President Vaclav Klaus has re-appointed Civic Democrat leader Mirek Topolanek prime minister and asked him to make a fresh attempt at forming a new government. Mr Topolanek was first appointed prime minister in August after a general election that left the 200-seat lower house of parliament equally divided between right- and left-wing parties. But he failed to win a vote of confidence from parliament in October and was forced to resign after only 38 days in the job.
Meanwhile, the Civic Democratic Party has launched informal talks on forming a new government and expects Mirek Topolanek to report on their results to the President next week, party deputy head Petr Necas said on Wednesday.
The Social Democrats say they expect Prime Minister Mirek Topolanek to submit in writing his proposed solutions to the current political situation. Social Democrat leader Jiri Paroubek said at a news conference on Wednesday that a potential agreement between the Civic Democrats and his Social Democrats should be "public, transparent and crystal clear". On Tuesday the party expressed willingness to discuss support for a minority Civic Democrat cabinet with a limited two year mandate. On Wednesday, party chairman Jiri Paroubek admitted the possibility of a grand coalition of the Civic and Social Democrats.
President Vaclav Klaus has appointed Jaroslav Bures as deputy chairman of the Supreme Court. Mr Bures is now a deputy to Iva Brozova whom President Klaus unsuccessfully tried to dismiss earlier this year. Ms Brozova was injured in a car accident in May and is to be out of office until the end of the year. She said that Mr Bures's appointment was in breach of the Constitution as the Supreme Court should have only one deputy chairperson. During Ms Brozova's absence, the court has been headed by its deputy chairman Pavel Kucera.
The Czech Foreign Ministry says that the official approval of the operation of the Temelin nuclear plant by the South Bohemian regional authorities was in line with Czech legislation, dismissing protests coming from neighbouring Austria. According to Austrian MPs, the Czech Republic did not officially inform Austria of the step. Some Austrian officials say the move was in breach of the 2001 Czech-Austrian agreement of Melk concerning the security of the plant. The plant was officially approved last Friday, six years after construction was finished. The document became legally binding on Monday.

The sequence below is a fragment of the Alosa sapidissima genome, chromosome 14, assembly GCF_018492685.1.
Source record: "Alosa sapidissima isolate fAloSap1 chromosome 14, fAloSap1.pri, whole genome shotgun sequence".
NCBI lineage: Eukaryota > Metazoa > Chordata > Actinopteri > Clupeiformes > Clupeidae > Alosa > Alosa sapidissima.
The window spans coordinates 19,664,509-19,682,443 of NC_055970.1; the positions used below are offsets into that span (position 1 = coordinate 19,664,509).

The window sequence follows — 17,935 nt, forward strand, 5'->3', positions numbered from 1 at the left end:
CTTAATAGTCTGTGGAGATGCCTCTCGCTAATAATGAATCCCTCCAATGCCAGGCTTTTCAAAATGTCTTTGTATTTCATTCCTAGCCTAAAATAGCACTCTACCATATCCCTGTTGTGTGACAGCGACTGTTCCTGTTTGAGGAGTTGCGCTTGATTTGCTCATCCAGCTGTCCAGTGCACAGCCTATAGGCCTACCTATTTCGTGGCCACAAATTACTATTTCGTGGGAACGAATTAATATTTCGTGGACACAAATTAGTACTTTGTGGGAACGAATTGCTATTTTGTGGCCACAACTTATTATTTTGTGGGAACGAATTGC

The plant, situated some 60 kilometres away from the Austrian border, has been widely criticised by certain Austrian politicians as well as Austrian and Czech environmentalists, who claim that it is dangerous.
The number of cases of tick-borne encephalitis has increased by 70 percent compared to last year, according to a report by the State Health Authority. 890 people got infected this year - the highest number in the last decade. Experts attribute this year's increase to a hot summer with many tropical days and also to a larger number of infected insects. Only ten percent of Czechs have been vaccinated against tick-borne encephalitis, a disease which can cause permanent neurological damage and - in some cases - death.
The following days are expected to be partly cloudy to overcast, with scattered showers and daytime temperatures between 10 and 13 degrees Celsius.
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